To recap: A good team consists of Outside people, Inside people, mavericks, developers, go-betweens, previous coworkers, industry experts, cowboys, and at least one very lucky person.
Talking to Prospects
You’ve assembled a team that can work together. You’ve developed a list of ideas and opportunities to explore. The next step is to start making offers against one or more of those opportunities and begin the learning process. Ideally, you’ve been talking to potential prospects from day one.
Keep in mind that a strong, negative reaction is better than a lukewarm. If you talk to someone about this particular problem and their response is, “that’s nice,” or “it’s not really a problem for me,” then you’re not gathering evidence that will lead to useful insights. You want a stronger reaction, positive or negative. If people who fit your target customer definition aren’t interested in discussing the problem, or giving feedback, or even criticizing your idea, then it’s back to the drawing board.
Your core objective in talking to prospects is not gaining their approval, it’s clarifying the problem you’re trying to solve. Revisit where you developed your original belief that a need existed and people in similar environments. Determine what alternatives you are obsoleting: what will your prospects stop doing if they pay for your offering. Write about the problem from a prospect’s perspective and see if you get readers. Are prospects in enough pain to take a chance on a startup offering an incomplete or partial solution (your current offering is certainly incomplete compared to where you will be in a year). Desperation is a good indication that there’s a real need for your idea.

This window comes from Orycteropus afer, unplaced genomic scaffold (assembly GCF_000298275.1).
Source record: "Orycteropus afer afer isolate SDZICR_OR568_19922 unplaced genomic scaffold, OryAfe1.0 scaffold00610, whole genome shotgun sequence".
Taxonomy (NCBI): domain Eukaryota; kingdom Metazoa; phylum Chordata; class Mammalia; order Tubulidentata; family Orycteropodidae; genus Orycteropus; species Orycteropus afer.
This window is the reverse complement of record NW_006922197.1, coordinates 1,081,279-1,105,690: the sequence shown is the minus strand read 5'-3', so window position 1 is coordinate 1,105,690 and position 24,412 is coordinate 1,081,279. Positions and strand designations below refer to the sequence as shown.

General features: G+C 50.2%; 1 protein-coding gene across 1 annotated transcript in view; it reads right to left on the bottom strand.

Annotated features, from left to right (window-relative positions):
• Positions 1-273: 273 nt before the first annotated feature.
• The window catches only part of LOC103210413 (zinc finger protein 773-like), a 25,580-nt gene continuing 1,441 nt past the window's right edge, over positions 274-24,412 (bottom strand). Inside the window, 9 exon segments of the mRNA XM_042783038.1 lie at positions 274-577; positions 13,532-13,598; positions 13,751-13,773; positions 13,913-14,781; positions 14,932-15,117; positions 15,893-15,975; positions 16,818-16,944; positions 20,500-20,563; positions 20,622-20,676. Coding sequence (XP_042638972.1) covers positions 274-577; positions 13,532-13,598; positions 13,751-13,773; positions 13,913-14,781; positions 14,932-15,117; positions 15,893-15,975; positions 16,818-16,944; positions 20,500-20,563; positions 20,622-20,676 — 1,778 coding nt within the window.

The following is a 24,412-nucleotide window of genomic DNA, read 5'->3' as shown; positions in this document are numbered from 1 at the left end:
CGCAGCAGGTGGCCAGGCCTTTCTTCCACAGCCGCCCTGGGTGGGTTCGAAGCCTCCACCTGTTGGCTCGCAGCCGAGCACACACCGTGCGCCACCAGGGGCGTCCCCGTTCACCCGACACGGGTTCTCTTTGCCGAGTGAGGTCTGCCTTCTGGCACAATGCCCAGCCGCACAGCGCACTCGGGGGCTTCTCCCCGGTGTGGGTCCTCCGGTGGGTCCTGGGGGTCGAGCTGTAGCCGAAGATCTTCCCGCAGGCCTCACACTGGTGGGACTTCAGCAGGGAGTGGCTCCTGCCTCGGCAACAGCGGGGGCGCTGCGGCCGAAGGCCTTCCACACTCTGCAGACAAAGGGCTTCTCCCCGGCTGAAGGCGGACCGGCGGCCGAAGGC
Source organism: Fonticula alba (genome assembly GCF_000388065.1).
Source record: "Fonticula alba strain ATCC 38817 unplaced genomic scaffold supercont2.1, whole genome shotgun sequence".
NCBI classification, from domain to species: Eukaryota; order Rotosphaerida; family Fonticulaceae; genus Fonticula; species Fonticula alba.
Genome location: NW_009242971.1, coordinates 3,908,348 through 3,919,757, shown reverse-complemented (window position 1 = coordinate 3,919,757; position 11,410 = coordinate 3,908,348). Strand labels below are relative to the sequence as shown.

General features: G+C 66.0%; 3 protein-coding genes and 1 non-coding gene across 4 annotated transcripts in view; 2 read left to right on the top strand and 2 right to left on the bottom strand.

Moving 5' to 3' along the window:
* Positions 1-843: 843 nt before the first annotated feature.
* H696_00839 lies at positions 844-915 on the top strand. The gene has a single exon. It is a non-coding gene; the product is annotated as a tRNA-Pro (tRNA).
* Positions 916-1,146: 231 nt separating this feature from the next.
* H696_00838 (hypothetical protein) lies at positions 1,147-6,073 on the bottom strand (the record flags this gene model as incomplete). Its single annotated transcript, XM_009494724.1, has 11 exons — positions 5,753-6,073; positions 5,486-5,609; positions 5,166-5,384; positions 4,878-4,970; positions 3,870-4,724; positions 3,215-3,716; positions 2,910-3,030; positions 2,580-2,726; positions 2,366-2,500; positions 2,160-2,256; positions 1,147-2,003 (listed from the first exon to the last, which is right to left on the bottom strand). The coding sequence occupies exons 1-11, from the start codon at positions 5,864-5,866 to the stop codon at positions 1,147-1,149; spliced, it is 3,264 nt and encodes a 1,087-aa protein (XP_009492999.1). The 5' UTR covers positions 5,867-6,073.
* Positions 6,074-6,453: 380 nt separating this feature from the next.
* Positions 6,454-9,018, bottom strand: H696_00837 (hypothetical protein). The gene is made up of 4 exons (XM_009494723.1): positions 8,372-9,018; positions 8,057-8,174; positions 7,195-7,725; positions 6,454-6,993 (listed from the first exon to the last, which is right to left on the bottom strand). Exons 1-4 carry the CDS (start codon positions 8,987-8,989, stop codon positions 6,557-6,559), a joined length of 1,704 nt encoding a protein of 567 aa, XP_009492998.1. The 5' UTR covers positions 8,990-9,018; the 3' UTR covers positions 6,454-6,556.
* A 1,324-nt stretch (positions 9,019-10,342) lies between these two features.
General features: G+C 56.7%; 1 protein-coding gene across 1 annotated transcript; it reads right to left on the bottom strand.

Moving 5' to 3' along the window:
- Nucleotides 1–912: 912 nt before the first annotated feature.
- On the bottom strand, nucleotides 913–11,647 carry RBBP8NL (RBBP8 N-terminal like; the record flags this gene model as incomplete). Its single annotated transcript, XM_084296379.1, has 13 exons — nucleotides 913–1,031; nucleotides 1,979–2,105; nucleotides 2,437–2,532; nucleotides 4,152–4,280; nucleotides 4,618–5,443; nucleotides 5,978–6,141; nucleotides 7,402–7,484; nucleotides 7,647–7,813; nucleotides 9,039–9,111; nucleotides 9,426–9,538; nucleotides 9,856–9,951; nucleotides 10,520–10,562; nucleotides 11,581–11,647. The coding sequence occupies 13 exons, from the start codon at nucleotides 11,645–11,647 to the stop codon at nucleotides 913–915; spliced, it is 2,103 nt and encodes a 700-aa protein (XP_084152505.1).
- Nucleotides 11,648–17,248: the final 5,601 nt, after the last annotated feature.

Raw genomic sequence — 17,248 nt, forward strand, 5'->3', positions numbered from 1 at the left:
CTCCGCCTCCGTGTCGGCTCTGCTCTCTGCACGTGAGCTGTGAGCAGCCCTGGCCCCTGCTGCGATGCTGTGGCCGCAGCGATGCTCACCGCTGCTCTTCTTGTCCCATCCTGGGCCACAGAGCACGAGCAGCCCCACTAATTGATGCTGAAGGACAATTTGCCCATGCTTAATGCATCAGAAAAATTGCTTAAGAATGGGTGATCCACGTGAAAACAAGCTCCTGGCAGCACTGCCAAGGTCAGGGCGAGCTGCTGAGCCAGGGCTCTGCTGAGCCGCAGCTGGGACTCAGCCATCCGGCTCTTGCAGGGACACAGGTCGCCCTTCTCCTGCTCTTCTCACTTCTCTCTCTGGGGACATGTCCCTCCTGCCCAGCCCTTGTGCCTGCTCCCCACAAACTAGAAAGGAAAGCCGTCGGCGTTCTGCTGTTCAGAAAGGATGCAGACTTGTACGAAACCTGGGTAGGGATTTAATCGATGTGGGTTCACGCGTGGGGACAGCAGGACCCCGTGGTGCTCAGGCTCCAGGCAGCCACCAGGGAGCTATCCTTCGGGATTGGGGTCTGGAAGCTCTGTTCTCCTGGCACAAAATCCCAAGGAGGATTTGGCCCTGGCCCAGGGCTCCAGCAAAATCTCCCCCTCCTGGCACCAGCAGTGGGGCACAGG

If I had a horrible leaky pipe, for example, that was preventing me from showering or even flushing my toilet, then I would be pretty desperate for a solution. In desperation, and because I’m not a plumber with any water pipe expertise whatsoever, I might settle for wrapping the damaged pipe in duct tape so I can at least shower. It’ll probably only hold for a couple days but at least it’s something. The point is, people that are in pain accept partial solutions because they simply want the situation to improve. Tape would improve things a little bit, but an easily operable tool that permanently seals the crack would be much better. It’s just not available to me.
Entrepreneurs can get caught in a “perfection cycle” mindset, where prospects claim that they need the product to be perfect and meet all their needs before taking action. But what are their alternatives? If a prospect is willing to live with an alternative until yours is perfect, they are not a real prospect. Their attitude does not automatically mean your product idea is not viable.
There’s a balancing act happening here. Sometimes your solution is completely inadequate, but sometimes it could be that you don’t have enough of your product or service available to convince your audience. And deciphering between the two is no easy task.
When to Stop Talking to Prospects
As a rule of thumb, talk to 20-30 people. Albeit, if the 30 people you talked to can’t relate to the problem, or are not interested in your solution, that doesn’t necessarily mean you have a bad idea. If nobody’s excited, yes, you may not be working on a real problem, but there might also be some selection bias inadvertently excluding the real prospects.
A couple of years ago, we were working with a client who wanted to explore the demand for a chip design tool. They were looking to solve an issue referred to as Clock Domain Crossing, where you have multiple clock domains on a single chip. The founders had worked at a company where they had managed to solve that problem, and were now looking to offer the solution to other companies. We talked to at least 20 chip design engineers. Unfortunately none of them could relate to the problem.
We decided to persevere because we knew the team had come from an environment where this was definitely a real issue. We ended up at a specialty conference for chip designers. This time, when we asked if people were facing clock domain crossing issues, about a dozen people raised their hands. We had found our prospects.